# GVim extremely slow with plugins for long docs

I am using gvim with vimtex (this) with UltiSnips (this) and with conceallevel set to 2.

I use the above set-up to write my LaTeX documents. In general, this is slow but if my document is large then this is extremely slow and laggy which hampers my productivity quite a bit. I am using a laptop with Intel Core i5-5200U CPU @ 2.20GHz × 2 with 8 GB RAM and my OS is Linux Mint 18 Cinnamon 64-bit

Is there anyway to speed things up? Here is a preview of my ~/.vimrc :

call plug#begin('~/.vim/plugged')

Plug 'lervag/vimtex'
Plug 'arcticicestudio/nord-vim'
Plug 'SirVer/ultisnips'
Plug 'honza/vim-snippets'
Plug 'KeitaNakamura/tex-conceal.vim'
"Plug 'dylanaraps/wal.vim'

call plug#end()

set number
set guifont=Iosevka\ 14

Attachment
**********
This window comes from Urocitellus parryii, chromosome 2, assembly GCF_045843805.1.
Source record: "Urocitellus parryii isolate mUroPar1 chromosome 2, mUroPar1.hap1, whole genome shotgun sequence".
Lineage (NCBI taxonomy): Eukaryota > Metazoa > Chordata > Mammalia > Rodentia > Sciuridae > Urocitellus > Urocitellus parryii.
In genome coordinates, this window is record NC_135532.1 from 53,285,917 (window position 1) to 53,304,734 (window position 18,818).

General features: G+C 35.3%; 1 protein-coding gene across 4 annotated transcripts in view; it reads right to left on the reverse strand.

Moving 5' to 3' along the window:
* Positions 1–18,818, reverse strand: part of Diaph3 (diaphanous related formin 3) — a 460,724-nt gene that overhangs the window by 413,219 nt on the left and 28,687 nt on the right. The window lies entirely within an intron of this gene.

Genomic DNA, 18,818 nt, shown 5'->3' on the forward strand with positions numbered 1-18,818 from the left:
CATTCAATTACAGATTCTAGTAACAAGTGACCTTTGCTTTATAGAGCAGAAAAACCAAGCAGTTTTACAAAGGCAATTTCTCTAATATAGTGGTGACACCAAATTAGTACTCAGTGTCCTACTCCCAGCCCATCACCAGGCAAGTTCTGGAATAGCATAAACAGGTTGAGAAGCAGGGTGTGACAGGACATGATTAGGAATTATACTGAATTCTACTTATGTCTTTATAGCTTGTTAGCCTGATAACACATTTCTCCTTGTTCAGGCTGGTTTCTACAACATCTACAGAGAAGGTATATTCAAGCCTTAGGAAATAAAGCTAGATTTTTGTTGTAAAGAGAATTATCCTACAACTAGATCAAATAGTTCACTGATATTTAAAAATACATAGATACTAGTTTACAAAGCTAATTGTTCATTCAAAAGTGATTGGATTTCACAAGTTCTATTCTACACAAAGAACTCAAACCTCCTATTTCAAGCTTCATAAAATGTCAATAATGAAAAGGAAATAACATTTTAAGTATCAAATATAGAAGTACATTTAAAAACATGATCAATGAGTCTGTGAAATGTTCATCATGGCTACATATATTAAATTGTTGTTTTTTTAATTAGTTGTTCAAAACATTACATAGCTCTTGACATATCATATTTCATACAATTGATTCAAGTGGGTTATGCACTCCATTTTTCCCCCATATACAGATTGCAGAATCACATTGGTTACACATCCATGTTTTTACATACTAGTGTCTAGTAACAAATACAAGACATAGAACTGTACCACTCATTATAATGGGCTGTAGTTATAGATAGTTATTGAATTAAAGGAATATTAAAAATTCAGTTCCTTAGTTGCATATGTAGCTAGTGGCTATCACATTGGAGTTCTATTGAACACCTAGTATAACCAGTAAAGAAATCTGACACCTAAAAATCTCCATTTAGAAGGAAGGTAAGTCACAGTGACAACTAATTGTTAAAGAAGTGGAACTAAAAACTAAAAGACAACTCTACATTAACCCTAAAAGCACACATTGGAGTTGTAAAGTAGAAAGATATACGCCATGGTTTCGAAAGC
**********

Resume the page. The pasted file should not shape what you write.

"colorscheme wal
colorscheme nord

" Variables for UltiSnips
let g:UltiSnipsSnippetDirectories=["~/.vim/plugged/mysnippets/"]
let g:UltiSnipsEditSplit='tabdo'
let g:UltiSnipsExpandTrigger = '<tab>'
let g:UltiSnipsJumpForwardTrigger = '<tab>'
let g:UltiSnipsJumpBackwardTrigger = '<s-tab>'

" Variables for vimtex
let g:tex_flavor='latex'
let g:vimtex_view_method='zathura'
let g:vimtex_quickfix_mode=2
"let g:vimtex_indent_enabled=

" Concealing Settings
set conceallevel=2
let g:tex_conceal='abdmg'
hi Conceal guibg=Black

" Keep build files separated from pdf in output
let g:vimtex_compiler_latexmk = {
\ 'build_dir' : 'build',
\}

" Disabling smart indenting
set nosmartindent

" Switching between tabs
nnoremap <C-Left> :tabprevious<CR>
nnoremap <C-Right> :tabnext<CR>
nnoremap <C-j> :tabprevious<CR>
nnoremap <C-k> :tabnext<CR>